Mission Critical Partners (MCP) announced today that it will continue to support the state of Maine’s Emergency Services Communication Bureau (ESCB) as it implements 911/988 service integration. MCP specifically will help the state develop policies and procedures to address screening calls for crisis-response services. The ESCB is a division of the Maine Public Utilities Commission (MPUC).
This initiative is the latest in Maine’s effort to prepare for the launch of 988 service, the newly designated three-digit dialing code, which took effect nationwide on July 16, 2022. The new dialing code will route callers to the National Suicide Prevention Lifeline and Veterans Crisis Line. Public-safety organizations nationwide have been working to determine how they can support 988 service and other alternative responses for citizens in crisis, including referrals to mental-health professionals and others dealing with homelessness, substance abuse, and other social challenges.
Maine enacted a law in 2021 that required the ESCB to submit a report to the legislature regarding potential protocols, procedures, and future legislation to ensure the delivery of crisis-response services via Maine’s 911 and 988 systems. The objective is to connect citizens to the appropriate support when they are experiencing mental health, substance abuse, and behavioral health issues.
MCP collaborated with the ESCB to deliver the report, which resulted in the state legislature passing H.P. 1498 – L.D. 2016. The law calls for formation of the stakeholder working group recommended in the report and the development of policies and procedures to address the screening and transferring of calls for crisis-response services.
MCP’s role in the project involved the following:
- Facilitating seven focus group discussions and interviewing subject-matter experts.
- Creating and distributing a customized survey to representatives of the state’s emergency communication centers (ECCs), four dispatch-only centers, and the law enforcement, fire/rescue, and emergency medical agencies in the state.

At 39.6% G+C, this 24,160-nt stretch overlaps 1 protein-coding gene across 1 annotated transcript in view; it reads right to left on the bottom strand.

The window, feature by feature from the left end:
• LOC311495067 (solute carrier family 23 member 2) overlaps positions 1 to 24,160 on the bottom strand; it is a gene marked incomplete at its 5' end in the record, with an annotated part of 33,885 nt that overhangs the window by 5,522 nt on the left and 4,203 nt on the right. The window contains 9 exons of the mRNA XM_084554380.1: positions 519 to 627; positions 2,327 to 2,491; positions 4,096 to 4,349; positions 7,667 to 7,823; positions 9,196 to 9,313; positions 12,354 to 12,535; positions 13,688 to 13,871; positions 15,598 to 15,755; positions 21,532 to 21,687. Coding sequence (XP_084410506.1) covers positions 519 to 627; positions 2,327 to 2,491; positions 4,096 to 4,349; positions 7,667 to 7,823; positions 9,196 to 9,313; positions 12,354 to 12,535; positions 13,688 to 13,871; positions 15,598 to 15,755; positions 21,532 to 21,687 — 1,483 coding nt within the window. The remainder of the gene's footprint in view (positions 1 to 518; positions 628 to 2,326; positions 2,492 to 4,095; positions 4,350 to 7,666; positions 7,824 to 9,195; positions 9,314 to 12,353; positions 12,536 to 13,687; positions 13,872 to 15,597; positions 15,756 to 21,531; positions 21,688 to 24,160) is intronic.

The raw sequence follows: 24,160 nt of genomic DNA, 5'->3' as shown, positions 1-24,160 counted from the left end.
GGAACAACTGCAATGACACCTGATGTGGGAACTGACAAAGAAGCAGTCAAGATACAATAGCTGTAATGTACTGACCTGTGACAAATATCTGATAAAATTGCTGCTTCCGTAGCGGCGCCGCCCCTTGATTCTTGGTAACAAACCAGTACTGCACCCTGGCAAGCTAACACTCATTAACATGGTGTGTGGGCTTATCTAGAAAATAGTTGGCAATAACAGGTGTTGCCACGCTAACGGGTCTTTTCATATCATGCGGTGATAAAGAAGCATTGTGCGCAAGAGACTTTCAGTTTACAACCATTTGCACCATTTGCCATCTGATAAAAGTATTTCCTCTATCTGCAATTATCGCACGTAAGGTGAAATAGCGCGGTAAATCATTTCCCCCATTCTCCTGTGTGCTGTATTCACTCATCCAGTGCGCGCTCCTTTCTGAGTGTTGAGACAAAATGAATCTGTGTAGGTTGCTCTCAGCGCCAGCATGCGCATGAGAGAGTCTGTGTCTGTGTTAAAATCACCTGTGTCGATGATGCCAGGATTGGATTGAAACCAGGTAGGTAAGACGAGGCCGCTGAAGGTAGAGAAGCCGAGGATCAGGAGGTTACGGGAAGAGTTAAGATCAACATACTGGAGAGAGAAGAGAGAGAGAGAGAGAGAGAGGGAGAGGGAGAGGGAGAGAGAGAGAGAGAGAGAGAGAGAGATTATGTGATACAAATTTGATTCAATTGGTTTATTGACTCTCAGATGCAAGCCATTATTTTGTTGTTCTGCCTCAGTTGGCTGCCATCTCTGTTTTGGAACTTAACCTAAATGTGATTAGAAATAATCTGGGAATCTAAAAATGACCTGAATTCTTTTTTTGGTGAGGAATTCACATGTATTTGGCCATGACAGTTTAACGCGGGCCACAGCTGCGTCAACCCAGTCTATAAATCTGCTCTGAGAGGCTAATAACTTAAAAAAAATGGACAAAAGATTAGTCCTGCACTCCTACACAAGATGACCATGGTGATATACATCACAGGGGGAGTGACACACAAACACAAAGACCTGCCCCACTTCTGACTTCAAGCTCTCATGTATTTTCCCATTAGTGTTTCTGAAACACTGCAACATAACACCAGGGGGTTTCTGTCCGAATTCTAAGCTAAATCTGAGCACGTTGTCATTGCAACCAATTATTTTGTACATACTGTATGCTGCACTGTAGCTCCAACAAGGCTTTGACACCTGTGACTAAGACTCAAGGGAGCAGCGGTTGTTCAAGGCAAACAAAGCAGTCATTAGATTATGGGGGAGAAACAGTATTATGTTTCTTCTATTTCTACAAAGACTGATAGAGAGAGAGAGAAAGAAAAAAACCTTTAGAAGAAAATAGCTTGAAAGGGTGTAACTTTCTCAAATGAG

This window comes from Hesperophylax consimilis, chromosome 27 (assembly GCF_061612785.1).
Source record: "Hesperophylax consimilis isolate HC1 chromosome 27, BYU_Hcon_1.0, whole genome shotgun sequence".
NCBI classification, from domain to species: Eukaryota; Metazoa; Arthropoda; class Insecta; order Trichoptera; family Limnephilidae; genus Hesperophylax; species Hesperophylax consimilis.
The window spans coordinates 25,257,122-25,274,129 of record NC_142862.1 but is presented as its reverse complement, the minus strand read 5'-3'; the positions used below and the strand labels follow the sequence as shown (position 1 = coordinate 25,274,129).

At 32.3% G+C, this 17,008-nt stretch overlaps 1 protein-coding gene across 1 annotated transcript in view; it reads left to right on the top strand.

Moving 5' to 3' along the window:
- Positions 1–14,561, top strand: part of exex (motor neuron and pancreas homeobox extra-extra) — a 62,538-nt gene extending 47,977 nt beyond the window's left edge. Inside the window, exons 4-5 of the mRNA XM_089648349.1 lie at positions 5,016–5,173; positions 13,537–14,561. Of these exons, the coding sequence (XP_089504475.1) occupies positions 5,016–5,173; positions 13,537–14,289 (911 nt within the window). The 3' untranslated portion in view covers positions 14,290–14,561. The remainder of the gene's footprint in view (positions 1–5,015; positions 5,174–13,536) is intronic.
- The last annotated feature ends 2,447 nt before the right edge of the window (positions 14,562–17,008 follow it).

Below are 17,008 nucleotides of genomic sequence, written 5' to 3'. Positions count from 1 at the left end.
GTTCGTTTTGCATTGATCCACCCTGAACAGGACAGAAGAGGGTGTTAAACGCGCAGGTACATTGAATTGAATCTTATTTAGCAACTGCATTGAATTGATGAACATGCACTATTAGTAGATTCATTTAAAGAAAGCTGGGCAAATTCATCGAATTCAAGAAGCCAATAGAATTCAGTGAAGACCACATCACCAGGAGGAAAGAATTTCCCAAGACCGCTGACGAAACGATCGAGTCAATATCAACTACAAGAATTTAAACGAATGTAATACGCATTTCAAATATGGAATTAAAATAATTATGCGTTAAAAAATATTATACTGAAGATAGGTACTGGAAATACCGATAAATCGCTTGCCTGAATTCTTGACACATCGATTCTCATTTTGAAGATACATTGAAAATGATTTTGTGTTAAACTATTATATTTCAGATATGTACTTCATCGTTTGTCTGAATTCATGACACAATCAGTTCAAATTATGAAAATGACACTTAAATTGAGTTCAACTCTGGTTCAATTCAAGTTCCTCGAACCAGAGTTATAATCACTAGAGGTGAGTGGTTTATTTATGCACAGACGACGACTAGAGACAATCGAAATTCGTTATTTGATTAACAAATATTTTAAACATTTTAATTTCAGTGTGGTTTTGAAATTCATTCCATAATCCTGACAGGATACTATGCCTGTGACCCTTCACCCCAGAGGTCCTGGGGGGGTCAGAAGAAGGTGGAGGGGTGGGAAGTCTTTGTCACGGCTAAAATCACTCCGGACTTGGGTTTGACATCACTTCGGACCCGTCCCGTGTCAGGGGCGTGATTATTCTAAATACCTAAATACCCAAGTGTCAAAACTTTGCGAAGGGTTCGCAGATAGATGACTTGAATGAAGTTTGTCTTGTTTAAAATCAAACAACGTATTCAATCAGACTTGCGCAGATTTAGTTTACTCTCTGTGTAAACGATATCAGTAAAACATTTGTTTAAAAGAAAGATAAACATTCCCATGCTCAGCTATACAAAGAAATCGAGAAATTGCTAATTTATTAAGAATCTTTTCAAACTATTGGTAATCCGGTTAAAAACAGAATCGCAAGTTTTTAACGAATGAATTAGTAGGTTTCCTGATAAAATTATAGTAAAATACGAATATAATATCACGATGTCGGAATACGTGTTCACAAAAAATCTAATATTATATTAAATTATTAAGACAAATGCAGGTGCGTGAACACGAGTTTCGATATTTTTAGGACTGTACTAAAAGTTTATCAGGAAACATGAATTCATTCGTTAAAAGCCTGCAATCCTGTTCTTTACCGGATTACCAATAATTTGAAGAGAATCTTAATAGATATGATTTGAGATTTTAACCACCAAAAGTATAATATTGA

- Conducting research that included, but was not limited to, review of related articles, policies, and procedures, as well as analysis of established and pilot programs in other states.
- Analyzing the data, developing an assessment of the current state of crisis-response services delivery in Maine, and drafting a comprehensive report.
Critical recommendations for future action contained in the report include the following:
- Integrate an emergency mental health dispatch (EMHD) protocol into the emergency medical dispatch (EMD) protocol used by ECCs — also known as public safety answering points (PSAPs) — and dispatch-only centers in the state.
- Train all telecommunicators in Maine’s ECCs and the dispatch-only centers on using the EMHD protocols and other crisis-response skills via a standardized training regimen.
- Establish a statewide EMHD protocol coordinator and a multidisciplinary committee that consists of a cross-section of stakeholders to ensure effective communication and implementation of the EMHD protocols and to drive improvements as emergency mental-health service delivery matures in the state.
MCP also supported Maine’s participation in a 988/911 policy academy hosted in June by the Substance Abuse and Mental Health Services Administration.
“Providing an appropriate emergency response to those experiencing mental health, substance abuse, and behavioral health issues is vitally important, and a response often found outside the 911 system,” said Darrin Reilly, MCP’s president and chief executive officer. “We’re grateful for the opportunity to continue to support the state of Maine in this initiative.”
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